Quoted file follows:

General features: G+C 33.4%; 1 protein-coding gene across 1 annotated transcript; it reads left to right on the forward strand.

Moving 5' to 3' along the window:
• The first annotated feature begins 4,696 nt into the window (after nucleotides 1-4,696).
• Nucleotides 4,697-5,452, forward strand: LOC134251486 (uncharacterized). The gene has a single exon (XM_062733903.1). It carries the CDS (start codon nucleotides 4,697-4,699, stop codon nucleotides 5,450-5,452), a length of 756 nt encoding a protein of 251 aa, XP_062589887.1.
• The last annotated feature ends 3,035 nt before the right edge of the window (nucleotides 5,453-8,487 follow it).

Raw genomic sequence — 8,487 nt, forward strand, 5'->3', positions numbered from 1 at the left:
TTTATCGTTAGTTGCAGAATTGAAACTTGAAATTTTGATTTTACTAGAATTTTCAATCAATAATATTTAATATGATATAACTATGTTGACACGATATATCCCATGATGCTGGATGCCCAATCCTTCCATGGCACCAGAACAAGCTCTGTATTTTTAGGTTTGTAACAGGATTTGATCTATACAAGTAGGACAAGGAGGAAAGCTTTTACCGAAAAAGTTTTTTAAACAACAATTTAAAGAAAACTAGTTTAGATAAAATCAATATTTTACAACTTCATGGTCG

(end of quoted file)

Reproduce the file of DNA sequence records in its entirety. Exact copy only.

General features: G+C 33.4%; 1 protein-coding gene across 1 annotated transcript; it reads left to right on the forward strand.

Moving 5' to 3' along the window:
• The first annotated feature begins 4,696 nt into the window (after nucleotides 1-4,696).
• Nucleotides 4,697-5,452, forward strand: LOC134251486 (uncharacterized). The gene has a single exon (XM_062733903.1). It carries the CDS (start codon nucleotides 4,697-4,699, stop codon nucleotides 5,450-5,452), a length of 756 nt encoding a protein of 251 aa, XP_062589887.1.
• The last annotated feature ends 3,035 nt before the right edge of the window (nucleotides 5,453-8,487 follow it).

Raw genomic sequence — 8,487 nt, forward strand, 5'->3', positions numbered from 1 at the left:
TTTATCGTTAGTTGCAGAATTGAAACTTGAAATTTTGATTTTACTAGAATTTTCAATCAATAATATTTAATATGATATAACTATGTTGACACGATATATCCCATGATGCTGGATGCCCAATCCTTCCATGGCACCAGAACAAGCTCTGTATTTTTAGGTTTGTAACAGGATTTGATCTATACAAGTAGGACAAGGAGGAAAGCTTTTACCGAAAAAGTTTTTTAAACAACAATTTAAAGAAAACTAGTTTAGATAAAATCAATATTTTACAACTTCATGGTCG